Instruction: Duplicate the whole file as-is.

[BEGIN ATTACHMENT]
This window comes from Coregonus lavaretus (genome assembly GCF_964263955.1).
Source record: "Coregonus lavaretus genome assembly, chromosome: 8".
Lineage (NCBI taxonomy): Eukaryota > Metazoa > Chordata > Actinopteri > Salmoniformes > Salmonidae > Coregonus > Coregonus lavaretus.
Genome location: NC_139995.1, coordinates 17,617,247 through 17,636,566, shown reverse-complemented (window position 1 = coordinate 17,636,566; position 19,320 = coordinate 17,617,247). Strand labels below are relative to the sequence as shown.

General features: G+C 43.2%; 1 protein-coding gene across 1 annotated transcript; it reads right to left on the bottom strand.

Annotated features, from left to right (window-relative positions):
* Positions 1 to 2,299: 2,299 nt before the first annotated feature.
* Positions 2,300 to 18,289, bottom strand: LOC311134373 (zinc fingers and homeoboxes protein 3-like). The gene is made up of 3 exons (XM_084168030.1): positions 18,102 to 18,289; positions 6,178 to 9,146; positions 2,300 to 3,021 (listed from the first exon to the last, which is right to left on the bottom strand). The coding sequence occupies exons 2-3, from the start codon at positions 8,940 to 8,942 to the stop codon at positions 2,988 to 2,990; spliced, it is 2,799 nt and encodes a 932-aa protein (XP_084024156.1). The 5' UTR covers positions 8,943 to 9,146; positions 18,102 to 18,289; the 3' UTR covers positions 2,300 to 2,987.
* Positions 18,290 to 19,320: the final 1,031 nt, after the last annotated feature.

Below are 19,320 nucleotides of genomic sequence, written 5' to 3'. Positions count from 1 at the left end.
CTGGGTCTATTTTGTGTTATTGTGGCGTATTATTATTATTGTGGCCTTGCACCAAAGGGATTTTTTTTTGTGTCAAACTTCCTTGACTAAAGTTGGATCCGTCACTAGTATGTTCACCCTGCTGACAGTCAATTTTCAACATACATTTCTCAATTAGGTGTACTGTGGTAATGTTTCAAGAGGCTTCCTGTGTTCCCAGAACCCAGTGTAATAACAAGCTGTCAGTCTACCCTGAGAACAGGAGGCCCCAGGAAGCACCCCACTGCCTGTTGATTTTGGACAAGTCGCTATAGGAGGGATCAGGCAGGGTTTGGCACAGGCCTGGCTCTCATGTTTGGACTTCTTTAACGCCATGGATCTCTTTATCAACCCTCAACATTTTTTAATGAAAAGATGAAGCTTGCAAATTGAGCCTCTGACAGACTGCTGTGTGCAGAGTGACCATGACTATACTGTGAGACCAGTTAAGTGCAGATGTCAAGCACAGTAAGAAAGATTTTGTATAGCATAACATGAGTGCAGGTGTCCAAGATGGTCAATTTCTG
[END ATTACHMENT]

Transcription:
This window comes from Coregonus lavaretus (genome assembly GCF_964263955.1).
Source record: "Coregonus lavaretus genome assembly, chromosome: 8".
Lineage (NCBI taxonomy): Eukaryota > Metazoa > Chordata > Actinopteri > Salmoniformes > Salmonidae > Coregonus > Coregonus lavaretus.
Genome location: NC_139995.1, coordinates 17,617,247 through 17,636,566, shown reverse-complemented (window position 1 = coordinate 17,636,566; position 19,320 = coordinate 17,617,247). Strand labels below are relative to the sequence as shown.

General features: G+C 43.2%; 1 protein-coding gene across 1 annotated transcript; it reads right to left on the bottom strand.

Annotated features, from left to right (window-relative positions):
* Positions 1 to 2,299: 2,299 nt before the first annotated feature.
* Positions 2,300 to 18,289, bottom strand: LOC311134373 (zinc fingers and homeoboxes protein 3-like). The gene is made up of 3 exons (XM_084168030.1): positions 18,102 to 18,289; positions 6,178 to 9,146; positions 2,300 to 3,021 (listed from the first exon to the last, which is right to left on the bottom strand). The coding sequence occupies exons 2-3, from the start codon at positions 8,940 to 8,942 to the stop codon at positions 2,988 to 2,990; spliced, it is 2,799 nt and encodes a 932-aa protein (XP_084024156.1). The 5' UTR covers positions 8,943 to 9,146; positions 18,102 to 18,289; the 3' UTR covers positions 2,300 to 2,987.
* Positions 18,290 to 19,320: the final 1,031 nt, after the last annotated feature.

Below are 19,320 nucleotides of genomic sequence, written 5' to 3'. Positions count from 1 at the left end.
CTGGGTCTATTTTGTGTTATTGTGGCGTATTATTATTATTGTGGCCTTGCACCAAAGGGATTTTTTTTTGTGTCAAACTTCCTTGACTAAAGTTGGATCCGTCACTAGTATGTTCACCCTGCTGACAGTCAATTTTCAACATACATTTCTCAATTAGGTGTACTGTGGTAATGTTTCAAGAGGCTTCCTGTGTTCCCAGAACCCAGTGTAATAACAAGCTGTCAGTCTACCCTGAGAACAGGAGGCCCCAGGAAGCACCCCACTGCCTGTTGATTTTGGACAAGTCGCTATAGGAGGGATCAGGCAGGGTTTGGCACAGGCCTGGCTCTCATGTTTGGACTTCTTTAACGCCATGGATCTCTTTATCAACCCTCAACATTTTTTAATGAAAAGATGAAGCTTGCAAATTGAGCCTCTGACAGACTGCTGTGTGCAGAGTGACCATGACTATACTGTGAGACCAGTTAAGTGCAGATGTCAAGCACAGTAAGAAAGATTTTGTATAGCATAACATGAGTGCAGGTGTCCAAGATGGTCAATTTCTG